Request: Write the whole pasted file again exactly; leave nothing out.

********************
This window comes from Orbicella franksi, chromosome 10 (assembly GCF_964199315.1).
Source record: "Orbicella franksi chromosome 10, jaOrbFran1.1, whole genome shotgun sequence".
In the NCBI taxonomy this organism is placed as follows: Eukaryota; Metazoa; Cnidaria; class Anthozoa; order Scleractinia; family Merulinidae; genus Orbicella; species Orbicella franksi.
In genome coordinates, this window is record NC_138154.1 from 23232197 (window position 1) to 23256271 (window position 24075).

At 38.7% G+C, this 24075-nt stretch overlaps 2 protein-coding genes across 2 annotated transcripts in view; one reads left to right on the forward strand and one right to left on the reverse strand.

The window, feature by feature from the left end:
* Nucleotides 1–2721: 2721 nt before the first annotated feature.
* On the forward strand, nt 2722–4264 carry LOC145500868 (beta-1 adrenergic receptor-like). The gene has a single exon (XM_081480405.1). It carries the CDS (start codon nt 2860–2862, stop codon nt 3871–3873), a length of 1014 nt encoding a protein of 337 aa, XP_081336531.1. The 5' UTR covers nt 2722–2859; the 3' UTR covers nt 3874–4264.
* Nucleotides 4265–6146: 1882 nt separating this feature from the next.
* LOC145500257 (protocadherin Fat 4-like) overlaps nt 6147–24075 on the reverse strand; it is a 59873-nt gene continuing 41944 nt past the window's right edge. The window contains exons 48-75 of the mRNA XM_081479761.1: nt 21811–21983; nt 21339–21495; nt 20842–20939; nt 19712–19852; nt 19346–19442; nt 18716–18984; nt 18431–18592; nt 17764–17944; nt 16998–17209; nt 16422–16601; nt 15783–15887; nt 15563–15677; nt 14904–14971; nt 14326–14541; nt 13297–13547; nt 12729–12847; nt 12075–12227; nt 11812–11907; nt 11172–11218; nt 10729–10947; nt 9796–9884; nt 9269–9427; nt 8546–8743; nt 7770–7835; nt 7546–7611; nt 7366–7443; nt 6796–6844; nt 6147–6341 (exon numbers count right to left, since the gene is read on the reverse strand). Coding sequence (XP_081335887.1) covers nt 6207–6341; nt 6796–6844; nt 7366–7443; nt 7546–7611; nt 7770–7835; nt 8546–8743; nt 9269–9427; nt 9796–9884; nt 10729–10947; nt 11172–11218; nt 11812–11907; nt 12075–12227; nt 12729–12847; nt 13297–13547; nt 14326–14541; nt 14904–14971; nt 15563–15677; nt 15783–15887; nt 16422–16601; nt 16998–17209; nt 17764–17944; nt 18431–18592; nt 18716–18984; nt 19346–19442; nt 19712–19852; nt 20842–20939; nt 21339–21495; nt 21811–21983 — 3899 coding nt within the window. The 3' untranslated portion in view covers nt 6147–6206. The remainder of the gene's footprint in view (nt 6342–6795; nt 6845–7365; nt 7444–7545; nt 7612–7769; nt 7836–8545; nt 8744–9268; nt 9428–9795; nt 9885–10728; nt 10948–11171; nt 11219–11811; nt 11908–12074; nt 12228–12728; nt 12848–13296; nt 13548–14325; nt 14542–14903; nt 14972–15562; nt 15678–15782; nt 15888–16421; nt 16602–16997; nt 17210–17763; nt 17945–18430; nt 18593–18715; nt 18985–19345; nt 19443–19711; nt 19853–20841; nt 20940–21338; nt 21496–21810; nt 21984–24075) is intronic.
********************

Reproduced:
This window comes from Orbicella franksi, chromosome 10 (assembly GCF_964199315.1).
Source record: "Orbicella franksi chromosome 10, jaOrbFran1.1, whole genome shotgun sequence".
In the NCBI taxonomy this organism is placed as follows: Eukaryota; Metazoa; Cnidaria; class Anthozoa; order Scleractinia; family Merulinidae; genus Orbicella; species Orbicella franksi.
In genome coordinates, this window is record NC_138154.1 from 23232197 (window position 1) to 23256271 (window position 24075).

At 38.7% G+C, this 24075-nt stretch overlaps 2 protein-coding genes across 2 annotated transcripts in view; one reads left to right on the forward strand and one right to left on the reverse strand.

The window, feature by feature from the left end:
* Nucleotides 1–2721: 2721 nt before the first annotated feature.
* On the forward strand, nt 2722–4264 carry LOC145500868 (beta-1 adrenergic receptor-like). The gene has a single exon (XM_081480405.1). It carries the CDS (start codon nt 2860–2862, stop codon nt 3871–3873), a length of 1014 nt encoding a protein of 337 aa, XP_081336531.1. The 5' UTR covers nt 2722–2859; the 3' UTR covers nt 3874–4264.
* Nucleotides 4265–6146: 1882 nt separating this feature from the next.
* LOC145500257 (protocadherin Fat 4-like) overlaps nt 6147–24075 on the reverse strand; it is a 59873-nt gene continuing 41944 nt past the window's right edge. The window contains exons 48-75 of the mRNA XM_081479761.1: nt 21811–21983; nt 21339–21495; nt 20842–20939; nt 19712–19852; nt 19346–19442; nt 18716–18984; nt 18431–18592; nt 17764–17944; nt 16998–17209; nt 16422–16601; nt 15783–15887; nt 15563–15677; nt 14904–14971; nt 14326–14541; nt 13297–13547; nt 12729–12847; nt 12075–12227; nt 11812–11907; nt 11172–11218; nt 10729–10947; nt 9796–9884; nt 9269–9427; nt 8546–8743; nt 7770–7835; nt 7546–7611; nt 7366–7443; nt 6796–6844; nt 6147–6341 (exon numbers count right to left, since the gene is read on the reverse strand). Coding sequence (XP_081335887.1) covers nt 6207–6341; nt 6796–6844; nt 7366–7443; nt 7546–7611; nt 7770–7835; nt 8546–8743; nt 9269–9427; nt 9796–9884; nt 10729–10947; nt 11172–11218; nt 11812–11907; nt 12075–12227; nt 12729–12847; nt 13297–13547; nt 14326–14541; nt 14904–14971; nt 15563–15677; nt 15783–15887; nt 16422–16601; nt 16998–17209; nt 17764–17944; nt 18431–18592; nt 18716–18984; nt 19346–19442; nt 19712–19852; nt 20842–20939; nt 21339–21495; nt 21811–21983 — 3899 coding nt within the window. The 3' untranslated portion in view covers nt 6147–6206. The remainder of the gene's footprint in view (nt 6342–6795; nt 6845–7365; nt 7444–7545; nt 7612–7769; nt 7836–8545; nt 8744–9268; nt 9428–9795; nt 9885–10728; nt 10948–11171; nt 11219–11811; nt 11908–12074; nt 12228–12728; nt 12848–13296; nt 13548–14325; nt 14542–14903; nt 14972–15562; nt 15678–15782; nt 15888–16421; nt 16602–16997; nt 17210–17763; nt 17945–18430; nt 18593–18715; nt 18985–19345; nt 19443–19711; nt 19853–20841; nt 20940–21338; nt 21496–21810; nt 21984–24075) is intronic.